Will We Value Our Independence?
Bittu Sahgal, Editor, Sanctuary Asia
India’s economic structure has been built over centuries on a stable ecological foundation. Our current government, however, believes the opposite... that a stable ecology is predicated on a strong economic foundation. It is this dangerously mistaken notion that prompts our government to believe that India's pursuit of economic development justifies dismantling the very ecological foundations on which not just the economy, but our entire social structure rests.
Not surprisingly, what is broadly referred to as the “environmental” movement (itself a diverse mix of fisherfolk, tribal communities, conservationists and activists of all political hues) is justifiably alarmed. Any hopes we had of an improvement from the corruption and scandal-ridden UPA-2 were swiftly dashed, and the worst fears of many were realized as the new government set about “fast-tracking” clearances for big dams, mines, roads and ports, ignoring the environmental and social impacts of their misadventures.
The clearance spree was clearly not enough. Knowing that hasty clearances that ignored the letter and spirit of India’s environmental laws would be subject to legal challenges, the government has set about weakening virtually every law that currently protects natural India. In an era of climate change, this now places human communities in harm's way on an unprecedented scale.
In a democracy, under normal circumstances, we should have effective recourse. But we see that the check-and-balance mechanisms built into what used to be among the finest environmental laws in the world, are being dismantled. All to facilitate the conversion of life-support natural ecosystems, upon which 1.3 billion citizens are dependent, to profits being reaped by a cabal of corporates... in conivance with planners and politicians blinded by GDP ambitions.
Public hearings, already a farce in most cases, are now officially not required for many categories of projects, including some of India’s largest mine expansions. The provisions of consent for affected communities in the Forest Rights Act and Land Acquisition Act were next in the firing line. And stung by the temerity of the National Green Tribunal, which has in recent years overturned several clearances, the government has made no secret of its desire to curtail the Tribunal’s powers.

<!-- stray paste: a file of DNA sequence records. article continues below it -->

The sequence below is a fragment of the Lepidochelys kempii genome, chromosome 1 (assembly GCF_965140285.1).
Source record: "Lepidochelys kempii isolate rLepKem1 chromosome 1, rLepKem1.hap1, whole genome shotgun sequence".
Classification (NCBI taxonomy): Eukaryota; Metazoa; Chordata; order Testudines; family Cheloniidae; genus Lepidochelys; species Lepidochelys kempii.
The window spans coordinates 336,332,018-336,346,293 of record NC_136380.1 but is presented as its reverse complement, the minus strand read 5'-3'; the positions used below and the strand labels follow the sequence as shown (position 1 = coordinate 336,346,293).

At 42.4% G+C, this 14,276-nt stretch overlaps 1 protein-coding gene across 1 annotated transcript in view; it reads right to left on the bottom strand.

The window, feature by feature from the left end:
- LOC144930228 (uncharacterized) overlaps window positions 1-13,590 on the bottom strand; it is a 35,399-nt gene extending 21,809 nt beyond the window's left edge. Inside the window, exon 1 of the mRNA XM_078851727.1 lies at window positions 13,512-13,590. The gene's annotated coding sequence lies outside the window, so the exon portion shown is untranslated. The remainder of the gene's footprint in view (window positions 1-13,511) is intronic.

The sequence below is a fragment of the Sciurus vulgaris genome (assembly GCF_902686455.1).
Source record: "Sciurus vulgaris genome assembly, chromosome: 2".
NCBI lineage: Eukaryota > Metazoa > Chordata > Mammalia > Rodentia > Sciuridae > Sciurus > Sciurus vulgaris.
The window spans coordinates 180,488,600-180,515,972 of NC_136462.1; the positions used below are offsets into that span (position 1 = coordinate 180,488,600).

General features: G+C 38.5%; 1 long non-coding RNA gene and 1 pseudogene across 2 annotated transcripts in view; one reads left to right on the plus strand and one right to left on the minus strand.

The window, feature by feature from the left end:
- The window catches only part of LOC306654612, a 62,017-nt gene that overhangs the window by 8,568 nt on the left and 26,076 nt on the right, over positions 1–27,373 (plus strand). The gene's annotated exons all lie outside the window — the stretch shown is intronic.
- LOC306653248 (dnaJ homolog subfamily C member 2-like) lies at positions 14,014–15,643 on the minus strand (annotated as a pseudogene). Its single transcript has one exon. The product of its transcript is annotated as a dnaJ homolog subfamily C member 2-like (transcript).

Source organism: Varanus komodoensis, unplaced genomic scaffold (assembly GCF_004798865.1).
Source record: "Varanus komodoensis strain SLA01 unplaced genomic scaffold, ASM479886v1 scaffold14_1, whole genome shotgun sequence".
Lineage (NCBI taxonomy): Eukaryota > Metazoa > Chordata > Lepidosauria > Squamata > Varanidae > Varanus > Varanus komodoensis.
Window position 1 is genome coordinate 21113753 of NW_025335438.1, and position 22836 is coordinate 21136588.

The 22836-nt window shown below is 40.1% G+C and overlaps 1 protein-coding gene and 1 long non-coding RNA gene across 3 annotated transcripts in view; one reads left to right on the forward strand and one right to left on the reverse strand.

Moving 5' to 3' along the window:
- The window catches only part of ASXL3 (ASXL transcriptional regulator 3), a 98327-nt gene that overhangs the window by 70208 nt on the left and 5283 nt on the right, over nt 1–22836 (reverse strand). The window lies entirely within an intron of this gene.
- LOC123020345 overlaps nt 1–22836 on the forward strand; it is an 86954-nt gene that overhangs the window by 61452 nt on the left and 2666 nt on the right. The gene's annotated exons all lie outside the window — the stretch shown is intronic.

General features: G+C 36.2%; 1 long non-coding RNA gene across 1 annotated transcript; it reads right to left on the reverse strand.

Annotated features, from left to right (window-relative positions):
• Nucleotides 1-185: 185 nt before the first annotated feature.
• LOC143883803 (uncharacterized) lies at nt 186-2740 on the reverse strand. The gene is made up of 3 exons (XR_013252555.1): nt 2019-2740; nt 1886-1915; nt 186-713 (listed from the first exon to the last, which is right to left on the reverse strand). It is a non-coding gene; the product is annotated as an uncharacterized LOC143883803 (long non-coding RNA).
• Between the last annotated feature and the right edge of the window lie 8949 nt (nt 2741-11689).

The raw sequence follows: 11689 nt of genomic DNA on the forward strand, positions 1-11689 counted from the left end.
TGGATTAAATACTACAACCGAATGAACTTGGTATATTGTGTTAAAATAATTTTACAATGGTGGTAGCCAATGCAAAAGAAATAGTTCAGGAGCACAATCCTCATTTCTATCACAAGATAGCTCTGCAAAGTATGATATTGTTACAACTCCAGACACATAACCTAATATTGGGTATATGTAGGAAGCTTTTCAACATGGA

However, after spending the best part of 40 years fighting for the survival of natural India, I can say with clarity and conviction that attacks on India’s democratic traditions and the space for dissent are even more worrying than the piecemeal dismantling of our environmental laws.
The administration is doing its best to vilify those questioning the headlong rush for GDP maximisation at all costs as “anti-national” and “unpatriotic” - questioning motivations and hinting at hidden agendas on the part of NGOs and activists to “keep India backward”. The intolerance for criticism and dissent has been clear from the heavy handed government action against Greenpeace and other NGOs and activists, including completely illegal attempts to first block funds from abroad, and then prevent Greenpeace campaigner Priya Pillai from travelling to the UK.
The freedom to stand up for what I believe in – and the freedom of my neighbor to vehemently disagree with me – is what makes India great. When the government starts to viciously target a certain set of beliefs –that India’s prosperity demands a healthy and living environment – simply because it has decided to back a “GDP growth at all costs” model, all of us who cherish India’s democracy and tradition of free speech should be worried. Without these core values of dissent and democracy, we will not be able to protect our rivers, forests, tigers and ancient cultures. This Independence Day, even as we commemorate those who laid their lives on the line to secure us freedom at midnight, we must ensure that their struggle has not been in vain. An India without the freedom to dissent will not be a truly independent India.
Read more: 1) Tigers or coal? 2) Elephants or mines? 3) Mindless mining:
Author: Bittu Sahgal, Editor, Sanctuary Asia.